Thursday, September 18, 2008

That Thing You Do...or Don't Do...Whatever

I spent last weekend up at Mall of America where Scrapfest was held.
Scrapfest. Hmm. I bet you are wondering exactly what Scrapfest is. Well, it's the largest gathering of scrapbookers in the country and it's hosted by Archivers, the large scrapbook chain. This year Scrapfest drew more than 10,000 scrappers--men and women--from all over the world. In fact, I was told that a trio of women come each year from Iceland. They bring empty suitcases and fill them with supplies to take back.

I met scrapbookers from Montana, from New Hampshire, from Arkansas, from Texas, and from all over the country. Most of the people I met were women who are devoted to this craft of ours. One industry estimate says that one in every three homes in the US has a scrapbooker in it. And a lot of them converged on the Twin Cities last weekend.

Not only is scrapbooking popular in the States. The women from Iceland are not unique. Scrapbooking has become an increasingly international hobby. And the uses of scrapbooking are as varied as the places it's being well-received. My first book on the topic, Scrapbook Storytelling, is used in South Africa to help rape victims. Counselors use the book and its personal questions as a starting point to create pages about their tragedy. While combining photos and words, the women see themselves as brave survivors rather than victims. It is the cornerstone of a healing process that combines left and right brain, not unlike EMDR, the revolutionary theory started by Francine Shapiro for PTSD survivors.

In the UK, scrapbooking found a natural audience. Folks in the UK have long been devotees of handmade greeting cards. Now they turn those same skills to scrapbooking--completing a cultural love affair with history by making personal histories come alive on scrapbook pages. I started a contest in the UK for scrapbookers, oh, nearly five years ago. It's still going strong. In fact, last week I began to judge this year's entries and I was astonished. We had more than 90 contestants in one category alone. Each contestant submitted 6 images. So I spent hours going through these. I was astonished at the creativity and self-expression.

Scrapbooking is also huge in Australia. They have several terrific scrapbooking publications. In Australia, scrapbooking is very much a family affair with young mothers recording the growth of their children.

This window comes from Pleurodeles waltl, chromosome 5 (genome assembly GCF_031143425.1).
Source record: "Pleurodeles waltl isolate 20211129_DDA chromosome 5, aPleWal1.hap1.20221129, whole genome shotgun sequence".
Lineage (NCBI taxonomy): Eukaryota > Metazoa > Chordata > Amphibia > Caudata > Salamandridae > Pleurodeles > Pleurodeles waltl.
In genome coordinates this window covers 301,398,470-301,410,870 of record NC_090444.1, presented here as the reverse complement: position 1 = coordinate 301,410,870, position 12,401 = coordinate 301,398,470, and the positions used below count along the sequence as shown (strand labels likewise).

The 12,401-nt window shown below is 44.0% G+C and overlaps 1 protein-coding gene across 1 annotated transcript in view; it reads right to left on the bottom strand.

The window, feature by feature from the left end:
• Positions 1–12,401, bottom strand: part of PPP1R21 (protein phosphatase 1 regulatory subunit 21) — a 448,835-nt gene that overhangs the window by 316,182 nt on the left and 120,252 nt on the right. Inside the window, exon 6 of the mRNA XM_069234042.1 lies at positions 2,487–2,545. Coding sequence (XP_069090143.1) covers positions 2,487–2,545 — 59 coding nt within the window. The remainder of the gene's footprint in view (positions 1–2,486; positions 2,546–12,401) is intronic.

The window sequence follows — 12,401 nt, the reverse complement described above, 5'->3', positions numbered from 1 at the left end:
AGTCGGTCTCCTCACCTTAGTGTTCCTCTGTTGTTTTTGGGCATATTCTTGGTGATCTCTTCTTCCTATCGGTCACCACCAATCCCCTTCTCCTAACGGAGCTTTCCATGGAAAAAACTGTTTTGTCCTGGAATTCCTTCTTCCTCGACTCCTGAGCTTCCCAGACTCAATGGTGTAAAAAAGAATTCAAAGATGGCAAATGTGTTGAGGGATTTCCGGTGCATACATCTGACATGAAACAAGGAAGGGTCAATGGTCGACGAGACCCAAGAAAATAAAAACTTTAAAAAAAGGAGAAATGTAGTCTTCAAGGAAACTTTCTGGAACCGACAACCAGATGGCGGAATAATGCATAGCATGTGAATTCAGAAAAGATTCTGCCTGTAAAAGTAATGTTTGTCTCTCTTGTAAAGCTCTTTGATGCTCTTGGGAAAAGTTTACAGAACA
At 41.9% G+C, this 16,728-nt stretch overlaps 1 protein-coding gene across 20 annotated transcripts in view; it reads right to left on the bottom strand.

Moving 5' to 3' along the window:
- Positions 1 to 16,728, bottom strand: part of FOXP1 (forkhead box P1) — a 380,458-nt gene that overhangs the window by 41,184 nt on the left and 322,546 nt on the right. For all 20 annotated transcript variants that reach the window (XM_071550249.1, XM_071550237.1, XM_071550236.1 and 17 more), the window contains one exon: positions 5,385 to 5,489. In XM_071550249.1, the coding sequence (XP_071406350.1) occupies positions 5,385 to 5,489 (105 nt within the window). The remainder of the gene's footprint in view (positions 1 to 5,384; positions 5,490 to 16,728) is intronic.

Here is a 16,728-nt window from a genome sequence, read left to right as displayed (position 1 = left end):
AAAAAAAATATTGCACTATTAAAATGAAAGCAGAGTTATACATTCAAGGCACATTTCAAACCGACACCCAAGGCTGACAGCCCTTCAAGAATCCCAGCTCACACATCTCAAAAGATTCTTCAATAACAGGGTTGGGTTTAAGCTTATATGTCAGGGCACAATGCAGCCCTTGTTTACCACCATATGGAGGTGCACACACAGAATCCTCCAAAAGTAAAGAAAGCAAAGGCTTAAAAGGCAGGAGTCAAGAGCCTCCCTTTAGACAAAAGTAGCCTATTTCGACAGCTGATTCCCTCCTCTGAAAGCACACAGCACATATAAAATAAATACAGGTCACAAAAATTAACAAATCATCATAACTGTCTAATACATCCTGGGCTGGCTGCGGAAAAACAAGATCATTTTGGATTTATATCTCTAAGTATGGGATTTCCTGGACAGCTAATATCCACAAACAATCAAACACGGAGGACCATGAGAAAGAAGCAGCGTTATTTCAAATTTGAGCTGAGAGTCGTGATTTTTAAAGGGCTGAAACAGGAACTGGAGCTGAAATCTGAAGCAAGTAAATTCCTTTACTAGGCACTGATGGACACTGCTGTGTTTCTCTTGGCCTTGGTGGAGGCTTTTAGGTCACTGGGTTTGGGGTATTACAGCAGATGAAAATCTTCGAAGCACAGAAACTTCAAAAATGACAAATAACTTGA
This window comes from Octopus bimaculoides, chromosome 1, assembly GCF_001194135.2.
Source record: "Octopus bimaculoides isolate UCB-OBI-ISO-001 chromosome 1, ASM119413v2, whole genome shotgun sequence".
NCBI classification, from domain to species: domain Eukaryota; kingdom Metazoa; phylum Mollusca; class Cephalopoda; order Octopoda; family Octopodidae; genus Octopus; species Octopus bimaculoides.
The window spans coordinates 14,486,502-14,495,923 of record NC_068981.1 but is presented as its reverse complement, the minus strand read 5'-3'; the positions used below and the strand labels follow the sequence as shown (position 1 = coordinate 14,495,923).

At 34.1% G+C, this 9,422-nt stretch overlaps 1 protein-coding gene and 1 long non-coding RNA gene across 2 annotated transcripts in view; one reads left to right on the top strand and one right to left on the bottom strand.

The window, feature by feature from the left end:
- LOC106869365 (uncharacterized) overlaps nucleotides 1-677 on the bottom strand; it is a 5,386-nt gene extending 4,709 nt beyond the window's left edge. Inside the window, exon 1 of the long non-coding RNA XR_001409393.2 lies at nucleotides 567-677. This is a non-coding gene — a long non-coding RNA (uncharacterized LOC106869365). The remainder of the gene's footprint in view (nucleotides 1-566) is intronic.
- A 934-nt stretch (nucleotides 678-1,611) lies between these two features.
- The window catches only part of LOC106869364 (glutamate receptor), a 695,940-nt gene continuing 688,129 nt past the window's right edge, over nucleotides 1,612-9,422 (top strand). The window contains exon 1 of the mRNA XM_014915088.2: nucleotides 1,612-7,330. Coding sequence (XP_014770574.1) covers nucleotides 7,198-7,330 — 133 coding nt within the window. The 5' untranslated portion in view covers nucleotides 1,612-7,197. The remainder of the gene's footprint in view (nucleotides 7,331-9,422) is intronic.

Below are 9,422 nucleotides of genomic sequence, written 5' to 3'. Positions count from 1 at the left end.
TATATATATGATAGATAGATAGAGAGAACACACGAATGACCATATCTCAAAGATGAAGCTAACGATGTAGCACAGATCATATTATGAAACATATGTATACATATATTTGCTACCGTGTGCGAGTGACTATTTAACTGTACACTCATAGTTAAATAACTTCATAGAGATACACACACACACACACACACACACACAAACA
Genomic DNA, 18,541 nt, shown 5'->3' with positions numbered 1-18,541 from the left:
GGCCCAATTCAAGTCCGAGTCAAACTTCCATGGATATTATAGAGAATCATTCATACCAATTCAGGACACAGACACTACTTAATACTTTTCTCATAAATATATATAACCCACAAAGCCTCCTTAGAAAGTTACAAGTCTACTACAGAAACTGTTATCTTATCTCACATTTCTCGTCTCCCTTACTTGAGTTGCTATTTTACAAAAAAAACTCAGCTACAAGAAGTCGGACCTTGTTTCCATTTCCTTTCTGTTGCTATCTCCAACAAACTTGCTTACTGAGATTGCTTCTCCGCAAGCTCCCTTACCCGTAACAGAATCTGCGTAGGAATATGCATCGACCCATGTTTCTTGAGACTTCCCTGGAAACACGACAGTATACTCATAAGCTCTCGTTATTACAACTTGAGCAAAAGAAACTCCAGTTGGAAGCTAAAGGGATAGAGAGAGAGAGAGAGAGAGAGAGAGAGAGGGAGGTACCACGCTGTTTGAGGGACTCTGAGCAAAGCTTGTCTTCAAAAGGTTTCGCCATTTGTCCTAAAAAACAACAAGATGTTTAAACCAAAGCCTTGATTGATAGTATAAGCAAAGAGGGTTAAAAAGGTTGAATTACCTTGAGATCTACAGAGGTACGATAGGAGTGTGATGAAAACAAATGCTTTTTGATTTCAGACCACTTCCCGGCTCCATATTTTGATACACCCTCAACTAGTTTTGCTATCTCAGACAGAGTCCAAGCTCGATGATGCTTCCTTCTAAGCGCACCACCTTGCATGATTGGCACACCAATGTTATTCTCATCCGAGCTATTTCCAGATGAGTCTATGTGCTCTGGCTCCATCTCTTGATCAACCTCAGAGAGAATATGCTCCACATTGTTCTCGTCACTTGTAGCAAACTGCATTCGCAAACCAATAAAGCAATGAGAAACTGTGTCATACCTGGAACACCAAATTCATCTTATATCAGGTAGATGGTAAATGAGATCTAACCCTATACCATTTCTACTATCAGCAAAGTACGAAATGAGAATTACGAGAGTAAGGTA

So what's my point?

Well, with all this activity, it's no surprise that I was asked one question repeatedly: "Do YOU scrapbook?"

Yeah. Okay. I do. I scrapbook. I admit it. In fact, I'm addicted. I have way too many toys, and more paper than I can possibly ever use.

But I can always buy more, can't I? I mean, a girl can dream!

Folks would ask, "Are you a scrapbooker?" and I would answer that question and wait. Inevitably, a smile would follow. I could see the scrappers' expressions change. I could almost imagine what they were thinking: "She's one of us!"

Yep. The answer to all of you out there who are scrapbookers out there is, YES! I'm one of YOU. And I'm so very happy, you have responded so kindly to my book. More than 300 copies of Paper, Scissors, Death were sold over the weekend. You've already started sending me emails telling me how much you LOVE Kiki Lowenstein.

And why not? After all, she's a devoted scrapbooker. Just like you. And me. And hundreds of thousands of others all around the globe.


Cricket McRae said...

Joanna, I'm not a scrapbooker, but I know exactly what you mean. It's a thrill every time I sell a book to a soap maker and we get to chat about the craft a bit!

And how great to get to spend time with your peeps and sell books at the same time!

Keith Raffel said...

It's great to have a hook to sell your books, Joanna. You sell to scrapbookers, Cricket to soapmakers, Sue Ann to paralegals, etc. Savvy marketing!

Joanna Campbell Slan said...

Thanks. It's a hook, for sure, but like Cricket says, the joy is in having a common interest, a common language. And I think folks really enjoy knowing that as authors we aren't just using something as a hook--we're HOOKED ourselves.

jbstanley said...

I became an amateur scrapbooker when my son was two, but I've never taken a class and it's becoming harder and harder to keep up with the photos I take mostly on holidays. I admit it - I'm beginning to use Shutterfly's easy photobooks instead. It's not as fun and I'm already going through sticker deprivation!

I love the image you've posted here! You are clearly a woman of multiple talents!

Terri Thayer said...

Great job, Joanna. I'm always answering the question "Who quilts?" People seem to think it's an old lady thing even though we're 20 million strong.

Scrapbooking or quilting, it's all about making connections.

Joanna Campbell Slan said...

JB, a scrapbook can be as elaborate or as simple as you want. The difference between a scrapbook (by modern definitions) and a photo album is the addition of journaling that tells a story with words. Your photo books are a lovely alternative. You might want to check out (I think that's it.) As they've sort of been the foremost experts in online photo books. Also, inside Paper, Scissors, Death is a discount code for 25% off photobooks at Snapfish.

Joanna Campbell Slan said...


I believe that scrapbooking fulfills much of the same social needs as quilting. It's a chance for people (not just women!) to get together, to create, to explore their visual side, and to make something that will outlast their time here on earth.

Jessica Lourey said...

That's tremendous, Joanna! What a wonderful weekend. Congratulations!